The only difference now that I can see is that it happens to men, too (particularly international postdocs from asian countries).

Sometimes I think science is so completely broken. It's only as good as the weakest link- and these kinds of stories (we have 3 right here, so if only 10% of readers actually comment, that's at least 300 people who read this blog who know someone this kind of thing has happened to).


At 3:50 PM, Anonymous Lou Dobbs said...


(forgive my negative tone in the following- I mean no disrespect).

You know exactly why you are where you are and why science won;t be fixed.

Science won't be fixed in the US because we (academic postdocs) aren't the reason for science investment.

The real reason is very simple: to create a massive oversupply of cheap, highly trained personnel who will leave poorly paid and unstable careers, and feed into the employee chain without the need for placing a premium on their skills.

If they can't do it by ramming up the number of postdocs or PhD students in the US, they will do it by the H1B route.

the PI's won't ever speak out for you. the system benefits them.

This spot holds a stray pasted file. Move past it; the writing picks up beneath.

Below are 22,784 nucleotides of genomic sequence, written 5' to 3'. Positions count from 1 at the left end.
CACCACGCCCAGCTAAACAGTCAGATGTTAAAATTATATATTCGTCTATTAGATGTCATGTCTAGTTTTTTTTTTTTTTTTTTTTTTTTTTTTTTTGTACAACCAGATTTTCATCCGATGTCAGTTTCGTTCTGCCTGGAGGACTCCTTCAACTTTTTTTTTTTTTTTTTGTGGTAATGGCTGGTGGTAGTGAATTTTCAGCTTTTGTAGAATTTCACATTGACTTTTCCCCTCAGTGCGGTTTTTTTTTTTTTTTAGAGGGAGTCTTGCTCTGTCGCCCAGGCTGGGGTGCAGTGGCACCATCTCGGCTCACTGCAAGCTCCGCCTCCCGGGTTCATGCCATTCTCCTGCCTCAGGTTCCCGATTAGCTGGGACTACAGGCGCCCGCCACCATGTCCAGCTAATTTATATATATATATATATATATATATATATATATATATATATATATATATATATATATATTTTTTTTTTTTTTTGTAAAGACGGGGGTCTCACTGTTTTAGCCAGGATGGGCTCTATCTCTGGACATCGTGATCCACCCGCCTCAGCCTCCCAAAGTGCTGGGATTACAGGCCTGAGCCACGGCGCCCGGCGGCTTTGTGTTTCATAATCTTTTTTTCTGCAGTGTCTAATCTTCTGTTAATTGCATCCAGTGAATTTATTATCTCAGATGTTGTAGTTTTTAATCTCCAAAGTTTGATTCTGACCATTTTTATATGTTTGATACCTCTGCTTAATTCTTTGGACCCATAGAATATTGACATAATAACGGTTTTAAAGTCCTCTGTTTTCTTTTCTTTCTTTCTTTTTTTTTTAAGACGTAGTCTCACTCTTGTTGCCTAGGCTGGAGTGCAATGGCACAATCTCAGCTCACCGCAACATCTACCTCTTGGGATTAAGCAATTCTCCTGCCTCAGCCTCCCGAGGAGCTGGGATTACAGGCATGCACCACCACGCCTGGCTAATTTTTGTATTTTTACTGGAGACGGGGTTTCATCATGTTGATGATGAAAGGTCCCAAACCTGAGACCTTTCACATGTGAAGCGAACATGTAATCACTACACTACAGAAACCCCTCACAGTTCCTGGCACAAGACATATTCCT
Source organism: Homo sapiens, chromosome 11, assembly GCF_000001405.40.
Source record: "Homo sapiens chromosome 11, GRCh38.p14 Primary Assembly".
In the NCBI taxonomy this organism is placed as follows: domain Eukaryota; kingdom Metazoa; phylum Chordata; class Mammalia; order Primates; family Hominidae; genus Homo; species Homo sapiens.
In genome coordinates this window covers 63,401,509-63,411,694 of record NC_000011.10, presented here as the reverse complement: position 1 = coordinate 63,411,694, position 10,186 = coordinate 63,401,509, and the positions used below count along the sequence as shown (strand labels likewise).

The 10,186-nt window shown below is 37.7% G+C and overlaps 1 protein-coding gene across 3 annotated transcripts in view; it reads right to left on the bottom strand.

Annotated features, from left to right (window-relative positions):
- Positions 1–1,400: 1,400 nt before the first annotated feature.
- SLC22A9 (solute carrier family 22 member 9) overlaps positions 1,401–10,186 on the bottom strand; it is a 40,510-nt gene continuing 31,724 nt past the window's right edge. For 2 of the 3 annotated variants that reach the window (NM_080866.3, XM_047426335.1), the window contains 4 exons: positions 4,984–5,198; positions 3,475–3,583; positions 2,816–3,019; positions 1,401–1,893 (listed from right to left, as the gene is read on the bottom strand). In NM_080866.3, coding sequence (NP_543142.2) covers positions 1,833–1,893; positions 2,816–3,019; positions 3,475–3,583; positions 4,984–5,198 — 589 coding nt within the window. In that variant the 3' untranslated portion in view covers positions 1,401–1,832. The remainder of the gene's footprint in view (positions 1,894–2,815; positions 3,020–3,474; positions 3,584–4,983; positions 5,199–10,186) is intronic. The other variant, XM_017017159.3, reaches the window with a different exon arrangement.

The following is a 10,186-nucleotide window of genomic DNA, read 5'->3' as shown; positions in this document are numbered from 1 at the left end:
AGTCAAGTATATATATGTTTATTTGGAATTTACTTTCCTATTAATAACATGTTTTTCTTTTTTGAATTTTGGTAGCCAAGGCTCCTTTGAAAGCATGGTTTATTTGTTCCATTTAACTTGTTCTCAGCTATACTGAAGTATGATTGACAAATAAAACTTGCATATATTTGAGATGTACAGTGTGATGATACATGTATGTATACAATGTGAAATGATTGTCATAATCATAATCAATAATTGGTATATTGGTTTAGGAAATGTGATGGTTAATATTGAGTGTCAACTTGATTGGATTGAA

And the tragedy is that, if you or I ever actually make it to PI, our care factor about these issues that you blog and comment on and I'm obsessed with will drop to zero overnight.

Because, once you are a new faculty member, you need all the cheap, easy-to-hire-and-fire labour you can get.

You'll become part of the problem.

In the continuing tragedy of your quest for a PI position have you given any thought to what happens if you ever get a PI position?

Honestly, I can't see you blogging about "oh, my poor postdocs, they're having a hard time surviving on the wages I'm paying, and their experiments aren't working out like I planned...?".

It'll be more like, "Hey, I made it. put up or shut up". Seriously, you will have two years, maybe three, to make a big breakthrough and if you don't push your people you are toast. You, your postdocs and students. Out of your job at the end of your R01.

That's why Dr apathetic and Dr overbearing are out there. Dr gives-a-s__t is toast in this kind of environment.

You will ruin lives. You will make mistakes and people will pay for them with their careers. People who work for you will ask the wrong (read: not popular enough) questions and fail.

Your only hope of success is to do what every other PI does: grab as many postdocs as you can, chain them to the bench, and set them digging until one of them strikes gold.